In cash-strapped times it simply isn’t true that we can’t pack up our families and head off on an epic overseas adventure. All you need is a campervan. We’ve been on the road for three weeks now, and haven’t had to cough up a single Euro for accommodation. The only time we did pay to park up was at a beach car park by day, where a self-proclaimed attendant demanded €2.
Unlike the UK, in France, Spain and Portugal there are plenty of places where you can pull up in a campervan and enjoy the wonders of the beaches and the forests for free. And when you’ve forked out a fair packet to acquire a campervan in the first place, it only seems fair to save on some accommodation costs once you’re on your merry way.
I’m not claiming that these free camping spots are decked out with toilets, showers, drinking water and electric hook-ups: when you forego the campsite fee, so too do you forego some camping luxuries. Plush vans might have a loo and shower onboard, but we’ve done with washing in the sea and lakes, wee-ing in the wild and buying/ filling up with water as we go.
Having so far trucked from north to south Spain along its central spine, we’re now making our way back up the west coast of Portugal, and the free camping options only seem to be getting better. Most spots are more suited to vans, but there are tents pitched in many of them too. Of course we’re going to keep the best and most secret spots to ourselves, but for adventure-seeking folk on a budget, here are a few of the prime free camping sites we’ve come across so far. I’ll add to the list in a free-camping Europe guide as I go along.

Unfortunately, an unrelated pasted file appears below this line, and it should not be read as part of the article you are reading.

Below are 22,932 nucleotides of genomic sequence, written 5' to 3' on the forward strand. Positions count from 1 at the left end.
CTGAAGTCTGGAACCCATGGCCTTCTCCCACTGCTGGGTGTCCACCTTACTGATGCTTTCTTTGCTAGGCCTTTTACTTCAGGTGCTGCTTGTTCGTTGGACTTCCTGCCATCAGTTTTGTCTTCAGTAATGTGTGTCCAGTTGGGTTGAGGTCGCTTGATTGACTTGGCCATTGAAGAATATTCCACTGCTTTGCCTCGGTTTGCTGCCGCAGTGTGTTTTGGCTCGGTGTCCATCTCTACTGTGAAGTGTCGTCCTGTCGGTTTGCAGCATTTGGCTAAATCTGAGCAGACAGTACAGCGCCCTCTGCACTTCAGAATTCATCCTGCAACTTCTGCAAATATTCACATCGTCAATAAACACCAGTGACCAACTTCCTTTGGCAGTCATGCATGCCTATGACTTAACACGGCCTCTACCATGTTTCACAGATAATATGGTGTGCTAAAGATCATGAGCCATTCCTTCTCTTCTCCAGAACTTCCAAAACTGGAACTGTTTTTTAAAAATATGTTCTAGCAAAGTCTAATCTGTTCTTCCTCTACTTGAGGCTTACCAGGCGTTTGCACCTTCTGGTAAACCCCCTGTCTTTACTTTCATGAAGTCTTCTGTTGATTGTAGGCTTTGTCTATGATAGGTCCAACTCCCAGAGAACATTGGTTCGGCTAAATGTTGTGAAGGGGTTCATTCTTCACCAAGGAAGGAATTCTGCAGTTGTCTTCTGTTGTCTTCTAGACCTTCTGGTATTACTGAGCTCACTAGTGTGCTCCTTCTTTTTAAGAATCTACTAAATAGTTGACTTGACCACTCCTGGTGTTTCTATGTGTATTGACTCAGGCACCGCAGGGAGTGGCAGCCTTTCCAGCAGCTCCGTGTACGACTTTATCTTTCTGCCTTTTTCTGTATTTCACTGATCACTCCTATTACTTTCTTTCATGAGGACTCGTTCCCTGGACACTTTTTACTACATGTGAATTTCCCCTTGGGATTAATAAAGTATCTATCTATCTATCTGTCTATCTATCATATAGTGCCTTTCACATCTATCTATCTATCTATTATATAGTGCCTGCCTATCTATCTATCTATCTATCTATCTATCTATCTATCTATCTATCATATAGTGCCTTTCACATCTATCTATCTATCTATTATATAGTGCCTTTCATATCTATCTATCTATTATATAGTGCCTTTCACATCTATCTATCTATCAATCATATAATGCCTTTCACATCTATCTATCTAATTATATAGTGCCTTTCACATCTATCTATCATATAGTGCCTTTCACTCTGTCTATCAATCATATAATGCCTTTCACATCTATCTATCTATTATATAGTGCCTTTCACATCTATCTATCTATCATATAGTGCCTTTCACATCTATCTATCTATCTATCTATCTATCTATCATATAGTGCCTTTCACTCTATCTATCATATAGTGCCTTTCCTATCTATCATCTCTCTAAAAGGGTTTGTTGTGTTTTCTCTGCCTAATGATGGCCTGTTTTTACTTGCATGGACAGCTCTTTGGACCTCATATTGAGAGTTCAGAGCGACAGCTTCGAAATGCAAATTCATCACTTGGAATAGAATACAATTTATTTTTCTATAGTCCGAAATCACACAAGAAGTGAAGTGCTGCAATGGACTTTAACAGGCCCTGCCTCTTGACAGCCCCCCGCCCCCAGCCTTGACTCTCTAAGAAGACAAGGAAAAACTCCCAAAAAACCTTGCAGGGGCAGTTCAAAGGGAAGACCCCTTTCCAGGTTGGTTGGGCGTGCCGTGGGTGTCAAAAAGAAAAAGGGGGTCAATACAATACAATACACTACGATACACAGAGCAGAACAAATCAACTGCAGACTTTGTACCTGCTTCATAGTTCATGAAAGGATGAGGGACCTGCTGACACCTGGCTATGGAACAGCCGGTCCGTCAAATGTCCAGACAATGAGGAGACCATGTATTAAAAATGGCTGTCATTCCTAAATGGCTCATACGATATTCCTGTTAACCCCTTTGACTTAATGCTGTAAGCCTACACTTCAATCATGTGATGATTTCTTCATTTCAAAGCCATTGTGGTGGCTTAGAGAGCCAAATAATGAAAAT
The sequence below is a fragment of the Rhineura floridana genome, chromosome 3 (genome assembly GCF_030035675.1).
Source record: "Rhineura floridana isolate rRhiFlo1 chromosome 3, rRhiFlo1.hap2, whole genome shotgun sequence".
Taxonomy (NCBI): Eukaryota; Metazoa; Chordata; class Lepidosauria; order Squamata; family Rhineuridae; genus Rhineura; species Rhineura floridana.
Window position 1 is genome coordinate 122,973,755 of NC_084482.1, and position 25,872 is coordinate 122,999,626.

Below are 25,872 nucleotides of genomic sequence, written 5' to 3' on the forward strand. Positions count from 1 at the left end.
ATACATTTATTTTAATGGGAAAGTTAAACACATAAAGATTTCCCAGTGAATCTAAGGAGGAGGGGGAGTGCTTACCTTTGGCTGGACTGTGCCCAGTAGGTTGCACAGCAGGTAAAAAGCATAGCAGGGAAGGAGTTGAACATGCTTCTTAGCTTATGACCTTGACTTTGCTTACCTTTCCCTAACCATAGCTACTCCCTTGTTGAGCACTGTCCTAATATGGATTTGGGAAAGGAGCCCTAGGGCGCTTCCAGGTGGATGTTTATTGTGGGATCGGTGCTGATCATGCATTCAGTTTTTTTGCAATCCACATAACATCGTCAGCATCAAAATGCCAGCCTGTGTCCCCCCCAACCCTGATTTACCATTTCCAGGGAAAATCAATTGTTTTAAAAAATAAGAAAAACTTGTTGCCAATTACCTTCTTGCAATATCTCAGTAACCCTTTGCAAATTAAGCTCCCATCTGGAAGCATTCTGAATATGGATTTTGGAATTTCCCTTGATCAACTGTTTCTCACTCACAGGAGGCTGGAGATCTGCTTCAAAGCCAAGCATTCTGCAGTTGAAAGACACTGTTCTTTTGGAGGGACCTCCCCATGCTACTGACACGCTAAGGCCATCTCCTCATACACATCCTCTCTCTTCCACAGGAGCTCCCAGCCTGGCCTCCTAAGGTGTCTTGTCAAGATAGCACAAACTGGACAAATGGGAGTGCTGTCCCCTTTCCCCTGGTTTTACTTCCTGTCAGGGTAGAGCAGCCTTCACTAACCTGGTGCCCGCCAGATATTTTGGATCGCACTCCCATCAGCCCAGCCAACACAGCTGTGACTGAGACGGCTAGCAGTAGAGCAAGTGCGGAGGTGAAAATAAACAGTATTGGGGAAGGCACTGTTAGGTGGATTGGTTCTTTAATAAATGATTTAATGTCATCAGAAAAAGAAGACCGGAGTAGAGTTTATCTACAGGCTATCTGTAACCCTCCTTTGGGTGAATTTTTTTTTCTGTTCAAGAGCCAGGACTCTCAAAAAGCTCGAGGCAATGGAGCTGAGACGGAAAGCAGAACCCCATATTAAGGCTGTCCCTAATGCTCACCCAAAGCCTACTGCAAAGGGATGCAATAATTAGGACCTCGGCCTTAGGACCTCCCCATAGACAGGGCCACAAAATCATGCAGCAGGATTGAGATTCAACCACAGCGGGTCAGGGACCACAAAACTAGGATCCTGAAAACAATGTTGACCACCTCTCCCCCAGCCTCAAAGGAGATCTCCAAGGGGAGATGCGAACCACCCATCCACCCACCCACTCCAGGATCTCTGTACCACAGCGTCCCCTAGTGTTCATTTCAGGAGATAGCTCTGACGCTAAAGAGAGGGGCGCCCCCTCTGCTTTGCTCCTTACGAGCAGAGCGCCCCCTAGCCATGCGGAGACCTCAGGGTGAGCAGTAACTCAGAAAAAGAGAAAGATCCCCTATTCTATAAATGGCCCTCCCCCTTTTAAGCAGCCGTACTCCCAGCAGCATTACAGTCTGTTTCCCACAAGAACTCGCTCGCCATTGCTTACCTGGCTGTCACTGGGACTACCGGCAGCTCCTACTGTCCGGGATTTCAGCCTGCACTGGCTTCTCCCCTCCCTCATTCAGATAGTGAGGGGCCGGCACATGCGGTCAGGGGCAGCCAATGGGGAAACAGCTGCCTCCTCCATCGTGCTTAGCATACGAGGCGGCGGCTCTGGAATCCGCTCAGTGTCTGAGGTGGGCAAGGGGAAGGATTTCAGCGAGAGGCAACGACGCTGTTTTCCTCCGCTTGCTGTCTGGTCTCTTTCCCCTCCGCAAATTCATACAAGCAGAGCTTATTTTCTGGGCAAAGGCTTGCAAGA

Santander to Tarifa, SPAIN
Playa Tagle, Suances, Cantabria
Just 30 minutes’ from Santander, this wild little cove is neighbour of the vibrant, more sophisticated Suances. Before reaching the beach car park, plenty of farm tracks fork off to great cliff-top vantage points where you can hunker down and take in the stupendous coastal views. Drinking water is available in the picnic area by the beach and there are toilets at the beach café.
Las Rozas, nr Reinosa, Cantabria
Just outside this tiny village on the banks of a mighty reservoir backed by mountain peaks, a small track leads under the railway bridge to a grassy field that juts into the glassy waters. Seething temperatures see to it that you spend much of your time in the lake, where you can swim to a partly submerged church and take in the mountain views from the top of the steeple.
Playa Valdevaqueros, Tarifa, Andalucia
Tarifa isn’t the most obvious spot for free camping: as you approach the town from the east, the beachside road boasts a plethora of accommodation from campsites to boutique hotels and surf lodges. However, close to Punta Paloma, about 10km out of town, a piece of land near the ‘Spin Out’ kitesurfing school is home to a campervanning community for much of the year. Most of the folk that stop here are keen for the windsports on offer, but it’s also perfect for beach lovers who want to throw open the van doors to the sea and the stars, and spend sunny days lazing on the sand. Downsides are that it’s a breezy spot, even when it’s scorching, and there’s no water source available nearby.
Praia de Mareta, Sagres
Rock up in Sagres and there are plenty of free van-camping spots to choose from between the town and Cabo de Sao Vicente. Most of them are clifftop, and those that don’t welcome campervans are clearly marked. Our favourite turned out to be the car park above Praia de Mareta, where a combination of stunning coastal views, a short walk to the beach and a little shelter from the prevailing westerly winds, won us over. There’s even free wifi in the beach café/restaurant here too.
Praia Amado, Carrapateira
Still in this corner of Portugal after nearly two weeks, I can honestly say that we’ve found the most beautiful, sheltered and wild free camping spots here. Most of which will remain a secret – it’s up to you to follow every rutted, dusty track to come across your own gems. One of the more well-known places we stopped at was Praia Amado, where the surfers and campervanning community flock for the waves, the sunset and the beach-top vantage point. There’s plenty of surfside cafés and bars here too, so you can have a break from building the campfire and rest assured there’s always a loo nearby.